Derrick Brassard – We expected Brassard to blossom under a more offensive-minded coach, but so far the 26-year-old has been plagued by the same inconsistency under Alain Vigneault that got him traded by Columbus.  Brassard’s talent is obvious and he still has plenty of untapped potential, so it’d be hard for New York to give up on him so quickly.  Brassard’s future may depend partially on what the Rangers think they have in Oscar Lindberg, but with Brad Richards still very likely to be bought out, the Blueshirts probably will be forced to keep Brass.

Brian Boyle – This is a really interesting one and I could see it going either way.  Boyle’s future will also be impacted by Lindberg, but Boyle is a proven checking center and though his offensive production is low, he’s still a valuable piece.  With so many other pending free agents higher on the priority list, it’s likely that Boyle will reach July 5th without a deal and will receive more money and years from another team.

Taylor Pyatt – At this point, it’s unclear if Pyatt will still be a Ranger next week, so there’s no chance the team will offer him a new contract.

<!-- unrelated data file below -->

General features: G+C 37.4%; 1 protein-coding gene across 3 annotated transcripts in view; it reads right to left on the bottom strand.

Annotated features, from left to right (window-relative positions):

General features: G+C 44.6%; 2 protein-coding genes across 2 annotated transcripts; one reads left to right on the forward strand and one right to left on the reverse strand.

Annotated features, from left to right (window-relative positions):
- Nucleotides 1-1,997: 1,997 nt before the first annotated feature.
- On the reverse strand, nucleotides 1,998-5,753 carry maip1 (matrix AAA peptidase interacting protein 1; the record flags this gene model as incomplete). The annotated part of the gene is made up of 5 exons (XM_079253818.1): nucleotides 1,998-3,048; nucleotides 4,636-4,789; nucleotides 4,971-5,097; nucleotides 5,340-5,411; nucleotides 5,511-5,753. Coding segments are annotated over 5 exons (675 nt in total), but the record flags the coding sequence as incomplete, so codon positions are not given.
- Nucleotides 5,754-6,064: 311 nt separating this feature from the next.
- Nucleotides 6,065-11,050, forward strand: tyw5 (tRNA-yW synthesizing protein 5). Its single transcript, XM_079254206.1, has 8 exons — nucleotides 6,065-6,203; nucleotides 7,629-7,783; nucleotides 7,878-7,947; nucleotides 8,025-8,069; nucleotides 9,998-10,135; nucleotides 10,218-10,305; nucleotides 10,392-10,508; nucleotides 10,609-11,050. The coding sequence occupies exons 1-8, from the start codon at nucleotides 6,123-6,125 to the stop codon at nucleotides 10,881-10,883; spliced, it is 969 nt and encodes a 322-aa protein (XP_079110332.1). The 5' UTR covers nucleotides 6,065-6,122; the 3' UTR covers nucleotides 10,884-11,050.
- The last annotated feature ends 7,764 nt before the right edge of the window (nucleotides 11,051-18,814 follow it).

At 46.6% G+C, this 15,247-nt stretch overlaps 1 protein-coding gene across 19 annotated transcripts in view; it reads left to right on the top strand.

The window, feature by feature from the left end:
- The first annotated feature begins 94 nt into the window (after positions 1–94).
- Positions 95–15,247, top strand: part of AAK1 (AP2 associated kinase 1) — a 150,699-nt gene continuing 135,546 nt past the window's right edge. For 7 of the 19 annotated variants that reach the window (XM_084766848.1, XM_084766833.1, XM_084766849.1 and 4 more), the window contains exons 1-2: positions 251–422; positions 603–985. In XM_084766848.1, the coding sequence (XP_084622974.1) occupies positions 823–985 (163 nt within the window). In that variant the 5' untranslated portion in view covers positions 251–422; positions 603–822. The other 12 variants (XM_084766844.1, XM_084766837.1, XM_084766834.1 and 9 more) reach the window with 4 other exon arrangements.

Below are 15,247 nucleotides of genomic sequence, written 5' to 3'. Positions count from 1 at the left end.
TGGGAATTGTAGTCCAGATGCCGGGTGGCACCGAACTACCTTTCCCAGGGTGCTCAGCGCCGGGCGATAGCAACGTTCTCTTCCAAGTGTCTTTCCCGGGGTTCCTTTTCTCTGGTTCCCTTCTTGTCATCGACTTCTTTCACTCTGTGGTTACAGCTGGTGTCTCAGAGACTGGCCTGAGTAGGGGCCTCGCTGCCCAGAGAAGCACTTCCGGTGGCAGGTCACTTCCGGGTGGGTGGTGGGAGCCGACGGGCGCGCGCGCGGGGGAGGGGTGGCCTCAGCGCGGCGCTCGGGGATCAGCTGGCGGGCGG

Benoit Pouliot – Same as Pyatt.

Mats Zuccarello – Somehow the Blueshirts still control Zuc’s rights, as he’s set to be a restricted free agent yet again.  Zuccarello has responded tremendously to an early-season scratch and has been one of New York’s best players over the last month.  Zuc had repeatedly expressed his love for the city, so even if he were free to sign elsewhere, the Norwegian might take a lesser deal to remain on Broadway.  No matter, though, Zuccarello should finally get the multi-year pact he deserves.

Dominic Moore – Vigneault has been unimpressed with Moore, and though his return to New York made for a nice story, the reunion will be a short one.  He’ll be replaced by someone younger.

Arron Asham – We know the Rangers need more grit, but they’ll get it from elsewhere.  Asham will be free to continue his tour of the Metro Division, having already played for every team in the old Atlantic.